Keith Wofford isn’t waiting around for the governor and the Legislature to pass anti-corruption legislation.
He’s not waiting for the U.S. Attorney’s Office to build a case. He’s not going to wait for someone else to do it for him.
He understands that corruption in government doesn’t just hurt our state’s reputation. It also hurts the economy and jobs by contributing to a crisis of confidence in state government from business. It hurts taxpayers by driving up costs on government-sponsored projects by depriving taxpayers of the best, least expensive contractors in favor of those that contribute the most money to public officials or who have the best connections.
Both the Republican Wofford and his Democratic opponent in the race, New York City Public Advocate Letitia “Tish” James, are smart and talented and have a clear vision for the office.
But of the two candidates, Keith Wofford has the skills, the legal experience, the independence and the drive that New Yorkers have been lacking in state government’s law enforcement arm when it comes to rooting out corruption in Albany.
Beyond that, though, Wofford has a wider vision for the office and its impact on New Yorkers beyond just its authority to prosecute and punish.
The Harvard-educated Wofford says the state’s attorney general doesn’t have to wait for legislative reforms to be effective — citing several existing state laws and regulations that he can use now to get at the problems.
For instance, under municipal law, the attorney general already has the power to review government contracts.
He’d like to use his statutory authority to create a “red flag” list of contracts that might indicate corruption — such as contracts in which there is only one bidder and those involving large campaign contributors.
As a partner at Ropes & Gray, a large Manhattan law firm specializing in credit law, he has experience reviewing contracts and bids. That experience makes it more likely he’ll be able to spot issues where taxpayers are vulnerable and prevent the awarding of bids and contracts that are likely to lead to trouble.
The editorial board also liked his approach to reining in the AG’s office of what he called “business prosecutions” — using the threat of criminal prosecution in civil cases to extract fines from businesses repeatedly for political purposes and for padding the state budget. The impact of that approach, he says, discourages businesses from wanting to operate in New York and hurts the economy. That’s not to say he won’t go after businesses for illegal practices, but he’ll limit them to cases where there are actual crimes and victims.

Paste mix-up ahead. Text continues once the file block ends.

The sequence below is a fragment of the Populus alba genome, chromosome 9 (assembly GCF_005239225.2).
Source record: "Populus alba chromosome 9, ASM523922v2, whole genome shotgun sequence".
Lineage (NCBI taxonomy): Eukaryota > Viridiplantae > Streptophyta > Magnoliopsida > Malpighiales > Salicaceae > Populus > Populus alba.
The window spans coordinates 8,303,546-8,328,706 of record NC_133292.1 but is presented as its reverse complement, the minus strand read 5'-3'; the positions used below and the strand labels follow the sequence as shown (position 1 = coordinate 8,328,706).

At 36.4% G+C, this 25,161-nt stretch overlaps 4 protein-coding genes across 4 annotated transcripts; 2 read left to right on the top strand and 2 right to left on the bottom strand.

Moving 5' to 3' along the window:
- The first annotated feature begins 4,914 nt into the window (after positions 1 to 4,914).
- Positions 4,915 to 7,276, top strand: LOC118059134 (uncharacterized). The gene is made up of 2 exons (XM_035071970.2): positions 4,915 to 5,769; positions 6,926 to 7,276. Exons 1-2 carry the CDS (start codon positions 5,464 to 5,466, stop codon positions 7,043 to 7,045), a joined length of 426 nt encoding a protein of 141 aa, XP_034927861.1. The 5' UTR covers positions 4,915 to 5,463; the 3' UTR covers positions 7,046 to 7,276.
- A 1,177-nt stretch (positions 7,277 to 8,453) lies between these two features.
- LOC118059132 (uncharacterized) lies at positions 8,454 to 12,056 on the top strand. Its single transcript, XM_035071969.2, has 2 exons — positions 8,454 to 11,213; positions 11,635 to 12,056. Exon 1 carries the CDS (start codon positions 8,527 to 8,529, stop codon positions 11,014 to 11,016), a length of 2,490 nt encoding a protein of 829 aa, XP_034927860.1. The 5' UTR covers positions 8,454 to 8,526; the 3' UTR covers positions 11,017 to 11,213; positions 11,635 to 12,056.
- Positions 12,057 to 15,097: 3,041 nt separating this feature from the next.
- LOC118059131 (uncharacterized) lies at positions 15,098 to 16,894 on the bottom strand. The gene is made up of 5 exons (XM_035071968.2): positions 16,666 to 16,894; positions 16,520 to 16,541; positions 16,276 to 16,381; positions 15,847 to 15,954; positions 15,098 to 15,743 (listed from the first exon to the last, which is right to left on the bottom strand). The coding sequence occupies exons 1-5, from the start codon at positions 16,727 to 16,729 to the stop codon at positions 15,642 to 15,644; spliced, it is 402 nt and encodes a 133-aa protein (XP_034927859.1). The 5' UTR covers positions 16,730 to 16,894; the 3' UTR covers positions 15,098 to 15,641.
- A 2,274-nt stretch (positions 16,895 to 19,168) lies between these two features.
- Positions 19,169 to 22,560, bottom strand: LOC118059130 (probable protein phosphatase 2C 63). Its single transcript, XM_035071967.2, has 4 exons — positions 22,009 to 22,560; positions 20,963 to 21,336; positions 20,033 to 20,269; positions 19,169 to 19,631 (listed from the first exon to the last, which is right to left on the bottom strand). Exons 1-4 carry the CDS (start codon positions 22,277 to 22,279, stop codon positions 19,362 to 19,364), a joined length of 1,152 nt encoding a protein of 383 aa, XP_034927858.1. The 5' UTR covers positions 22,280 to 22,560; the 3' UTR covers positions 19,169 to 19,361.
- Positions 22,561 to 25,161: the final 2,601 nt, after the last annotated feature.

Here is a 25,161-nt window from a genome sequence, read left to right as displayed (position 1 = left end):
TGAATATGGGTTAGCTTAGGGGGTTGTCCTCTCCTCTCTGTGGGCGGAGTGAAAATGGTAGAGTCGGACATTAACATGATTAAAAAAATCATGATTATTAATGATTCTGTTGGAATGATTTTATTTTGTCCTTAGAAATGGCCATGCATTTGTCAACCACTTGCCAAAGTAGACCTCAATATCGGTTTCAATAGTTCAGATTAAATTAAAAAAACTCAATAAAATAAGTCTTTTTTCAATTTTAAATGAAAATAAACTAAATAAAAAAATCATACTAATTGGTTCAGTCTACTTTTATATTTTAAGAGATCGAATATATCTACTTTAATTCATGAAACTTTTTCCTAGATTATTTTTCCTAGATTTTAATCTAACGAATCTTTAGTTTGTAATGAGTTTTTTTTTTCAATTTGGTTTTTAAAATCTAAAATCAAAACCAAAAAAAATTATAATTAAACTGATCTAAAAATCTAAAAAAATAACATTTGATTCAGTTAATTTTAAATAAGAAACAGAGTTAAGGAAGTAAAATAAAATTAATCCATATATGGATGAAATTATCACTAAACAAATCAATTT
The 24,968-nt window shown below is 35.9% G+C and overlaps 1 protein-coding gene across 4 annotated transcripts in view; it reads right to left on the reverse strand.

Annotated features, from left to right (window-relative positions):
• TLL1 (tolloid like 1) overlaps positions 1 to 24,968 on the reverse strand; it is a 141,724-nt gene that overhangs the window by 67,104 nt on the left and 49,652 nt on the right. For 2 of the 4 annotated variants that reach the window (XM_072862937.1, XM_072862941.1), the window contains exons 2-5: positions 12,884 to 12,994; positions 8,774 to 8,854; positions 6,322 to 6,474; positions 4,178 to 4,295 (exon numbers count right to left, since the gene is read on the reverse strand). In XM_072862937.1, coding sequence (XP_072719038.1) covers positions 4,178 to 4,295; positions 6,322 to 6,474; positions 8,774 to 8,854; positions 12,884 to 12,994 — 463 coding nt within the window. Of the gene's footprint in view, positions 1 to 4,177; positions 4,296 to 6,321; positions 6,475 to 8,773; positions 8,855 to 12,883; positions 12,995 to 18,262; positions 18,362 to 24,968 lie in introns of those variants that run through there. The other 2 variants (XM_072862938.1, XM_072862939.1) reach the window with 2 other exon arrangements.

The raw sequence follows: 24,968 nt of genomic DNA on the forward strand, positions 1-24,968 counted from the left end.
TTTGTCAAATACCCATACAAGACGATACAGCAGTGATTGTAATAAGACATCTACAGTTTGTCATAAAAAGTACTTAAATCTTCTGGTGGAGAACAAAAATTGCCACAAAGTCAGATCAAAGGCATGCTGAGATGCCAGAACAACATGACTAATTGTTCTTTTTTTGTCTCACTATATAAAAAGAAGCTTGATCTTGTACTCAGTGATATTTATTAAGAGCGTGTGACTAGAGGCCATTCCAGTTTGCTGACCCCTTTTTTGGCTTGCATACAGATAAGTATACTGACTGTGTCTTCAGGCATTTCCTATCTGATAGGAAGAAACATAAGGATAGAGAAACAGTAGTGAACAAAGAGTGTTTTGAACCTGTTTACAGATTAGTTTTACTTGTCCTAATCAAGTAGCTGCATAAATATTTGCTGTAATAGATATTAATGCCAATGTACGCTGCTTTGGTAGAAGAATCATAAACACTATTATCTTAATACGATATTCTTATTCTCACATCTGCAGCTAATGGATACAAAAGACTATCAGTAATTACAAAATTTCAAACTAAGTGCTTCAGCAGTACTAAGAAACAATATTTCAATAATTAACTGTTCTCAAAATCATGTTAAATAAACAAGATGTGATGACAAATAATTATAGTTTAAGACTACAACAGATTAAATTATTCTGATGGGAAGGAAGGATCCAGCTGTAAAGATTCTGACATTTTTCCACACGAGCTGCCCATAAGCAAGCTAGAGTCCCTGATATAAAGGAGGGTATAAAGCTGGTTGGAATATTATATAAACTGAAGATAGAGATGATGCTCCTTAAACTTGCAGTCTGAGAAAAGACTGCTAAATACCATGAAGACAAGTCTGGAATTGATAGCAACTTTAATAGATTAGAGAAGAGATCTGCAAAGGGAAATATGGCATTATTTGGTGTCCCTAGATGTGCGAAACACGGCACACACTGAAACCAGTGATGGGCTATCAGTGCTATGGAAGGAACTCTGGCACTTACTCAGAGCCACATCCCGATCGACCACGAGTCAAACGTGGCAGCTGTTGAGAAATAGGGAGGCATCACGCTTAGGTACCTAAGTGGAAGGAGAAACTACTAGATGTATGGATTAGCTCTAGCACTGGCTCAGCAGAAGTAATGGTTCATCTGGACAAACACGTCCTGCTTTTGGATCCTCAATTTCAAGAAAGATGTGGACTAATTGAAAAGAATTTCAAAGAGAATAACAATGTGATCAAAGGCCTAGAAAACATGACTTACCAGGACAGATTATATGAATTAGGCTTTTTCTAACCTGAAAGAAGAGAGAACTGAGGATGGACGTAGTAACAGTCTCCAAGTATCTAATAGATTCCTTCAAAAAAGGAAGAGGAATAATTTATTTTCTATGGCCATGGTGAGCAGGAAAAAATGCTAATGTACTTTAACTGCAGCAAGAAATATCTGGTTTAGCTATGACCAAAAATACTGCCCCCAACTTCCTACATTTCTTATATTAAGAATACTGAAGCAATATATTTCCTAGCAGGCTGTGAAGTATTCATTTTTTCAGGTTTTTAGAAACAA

James also has vowed to fight corruption in state government, and she supports calls for more transparency and accountability. She supports legislation designed to discourage and prevent corruption such as closing the LLC loophole and restoring the Moreland Commission to independently investigate complaints against state officials.
She says she wants to take a more reasoned and judicious approach to attorney general investigations into businesses, but not necessarily cut back on them. But we’re afraid that could lead to her opening too many cases and not having the manpower and time to handle all of them. Wofford’s approach is in line with a more refined use of the AG’s powers.
And while James, like Wofford, says she favors an independent attorney general’s office, she’s received strong support from Gov. Andrew Cuomo and many of the same institutions that support Democratic politicians.
That could be a challenging political tight-rope for her to walk, especially if Democrats hold the governorship and Assembly and regain the Senate. Even with the utmost integrity and the best of intentions, one could reasonably question how independent she really can be.
Wofford, a Buffalo native, has no such ties, so voters might be less skeptical about his intent to be independent.
New York has an opportunity to start fresh with a new attorney general.
We want to get the best qualified, most independent, most aggressive attorney general possible.
Our state needs someone calling balls and strikes, Wofford says.
When voters go to the polls on Nov. 6 to select a new state attorney general, they should put Wofford behind the plate.